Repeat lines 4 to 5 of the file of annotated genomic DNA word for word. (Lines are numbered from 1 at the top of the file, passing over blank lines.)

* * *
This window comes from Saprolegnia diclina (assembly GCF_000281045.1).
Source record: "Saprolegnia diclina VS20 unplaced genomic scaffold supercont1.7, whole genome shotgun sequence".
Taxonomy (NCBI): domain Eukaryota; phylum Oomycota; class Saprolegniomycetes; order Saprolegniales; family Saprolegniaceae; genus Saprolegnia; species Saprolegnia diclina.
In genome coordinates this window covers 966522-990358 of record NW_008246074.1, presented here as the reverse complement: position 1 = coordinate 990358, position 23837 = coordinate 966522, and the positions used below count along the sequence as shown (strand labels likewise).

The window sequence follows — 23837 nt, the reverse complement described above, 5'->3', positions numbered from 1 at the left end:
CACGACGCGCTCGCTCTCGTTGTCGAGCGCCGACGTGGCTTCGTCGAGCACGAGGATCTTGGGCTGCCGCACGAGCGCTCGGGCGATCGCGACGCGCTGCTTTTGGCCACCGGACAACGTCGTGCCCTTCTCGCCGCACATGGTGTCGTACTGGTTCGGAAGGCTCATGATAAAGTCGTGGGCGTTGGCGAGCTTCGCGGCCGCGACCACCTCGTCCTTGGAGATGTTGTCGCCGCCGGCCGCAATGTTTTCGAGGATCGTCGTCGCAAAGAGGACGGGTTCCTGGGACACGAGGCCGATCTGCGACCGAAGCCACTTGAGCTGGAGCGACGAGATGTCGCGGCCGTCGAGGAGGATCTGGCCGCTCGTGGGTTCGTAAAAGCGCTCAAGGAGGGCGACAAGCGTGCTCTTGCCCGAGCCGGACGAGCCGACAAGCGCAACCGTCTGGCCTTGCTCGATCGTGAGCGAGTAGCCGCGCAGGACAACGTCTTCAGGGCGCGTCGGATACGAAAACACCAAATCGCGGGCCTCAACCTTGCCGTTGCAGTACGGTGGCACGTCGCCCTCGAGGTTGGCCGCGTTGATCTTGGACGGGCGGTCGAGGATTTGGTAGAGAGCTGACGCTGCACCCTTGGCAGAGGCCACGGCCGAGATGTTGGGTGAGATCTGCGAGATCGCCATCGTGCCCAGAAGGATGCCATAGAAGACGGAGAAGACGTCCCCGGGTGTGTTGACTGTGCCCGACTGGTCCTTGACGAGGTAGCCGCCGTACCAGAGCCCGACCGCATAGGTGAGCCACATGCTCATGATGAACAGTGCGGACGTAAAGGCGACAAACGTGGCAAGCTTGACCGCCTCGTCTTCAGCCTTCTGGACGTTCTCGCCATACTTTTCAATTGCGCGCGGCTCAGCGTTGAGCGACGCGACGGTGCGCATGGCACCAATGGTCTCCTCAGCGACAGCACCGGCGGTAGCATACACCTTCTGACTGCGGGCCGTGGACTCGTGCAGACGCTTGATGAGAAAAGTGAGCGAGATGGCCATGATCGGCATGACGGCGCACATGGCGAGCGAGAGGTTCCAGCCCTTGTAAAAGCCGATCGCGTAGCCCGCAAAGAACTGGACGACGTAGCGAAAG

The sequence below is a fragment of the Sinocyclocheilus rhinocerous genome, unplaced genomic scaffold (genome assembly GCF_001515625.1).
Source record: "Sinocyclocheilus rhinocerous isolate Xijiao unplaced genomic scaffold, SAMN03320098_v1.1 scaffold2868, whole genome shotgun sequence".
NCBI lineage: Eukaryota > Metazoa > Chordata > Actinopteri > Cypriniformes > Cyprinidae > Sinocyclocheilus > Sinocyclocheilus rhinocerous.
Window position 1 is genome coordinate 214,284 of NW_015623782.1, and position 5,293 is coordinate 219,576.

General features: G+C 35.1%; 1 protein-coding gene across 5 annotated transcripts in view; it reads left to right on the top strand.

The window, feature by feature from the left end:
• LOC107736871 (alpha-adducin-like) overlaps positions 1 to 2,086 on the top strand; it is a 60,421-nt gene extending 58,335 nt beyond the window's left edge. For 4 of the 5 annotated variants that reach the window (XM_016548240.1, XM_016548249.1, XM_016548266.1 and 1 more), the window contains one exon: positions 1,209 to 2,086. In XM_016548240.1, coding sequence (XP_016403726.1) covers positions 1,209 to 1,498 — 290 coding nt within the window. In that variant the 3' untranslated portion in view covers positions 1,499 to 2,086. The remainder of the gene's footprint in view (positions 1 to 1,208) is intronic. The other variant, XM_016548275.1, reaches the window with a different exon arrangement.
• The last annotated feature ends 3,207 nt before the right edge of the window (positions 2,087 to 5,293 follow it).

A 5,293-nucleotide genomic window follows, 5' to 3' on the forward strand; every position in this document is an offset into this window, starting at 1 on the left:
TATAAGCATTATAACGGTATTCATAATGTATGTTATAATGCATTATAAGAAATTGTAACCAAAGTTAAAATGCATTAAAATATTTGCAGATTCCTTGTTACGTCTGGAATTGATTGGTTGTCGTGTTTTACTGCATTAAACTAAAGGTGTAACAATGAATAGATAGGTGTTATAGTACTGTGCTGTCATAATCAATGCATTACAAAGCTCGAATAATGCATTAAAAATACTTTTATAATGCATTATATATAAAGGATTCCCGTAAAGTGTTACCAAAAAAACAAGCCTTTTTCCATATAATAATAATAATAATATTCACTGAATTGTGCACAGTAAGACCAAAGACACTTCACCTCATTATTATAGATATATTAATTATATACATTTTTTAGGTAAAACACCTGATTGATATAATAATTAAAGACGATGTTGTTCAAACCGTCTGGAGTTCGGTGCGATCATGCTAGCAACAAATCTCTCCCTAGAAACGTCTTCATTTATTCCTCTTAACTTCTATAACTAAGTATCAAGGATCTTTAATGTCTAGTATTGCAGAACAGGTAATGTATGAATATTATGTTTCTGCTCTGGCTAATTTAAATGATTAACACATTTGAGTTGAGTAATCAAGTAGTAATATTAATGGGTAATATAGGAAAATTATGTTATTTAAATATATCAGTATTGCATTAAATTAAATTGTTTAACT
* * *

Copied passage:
In genome coordinates this window covers 966522-990358 of record NW_008246074.1, presented here as the reverse complement: position 1 = coordinate 990358, position 23837 = coordinate 966522, and the positions used below count along the sequence as shown (strand labels likewise).

The window sequence follows — 23837 nt, the reverse complement described above, 5'->3', positions numbered from 1 at the left end: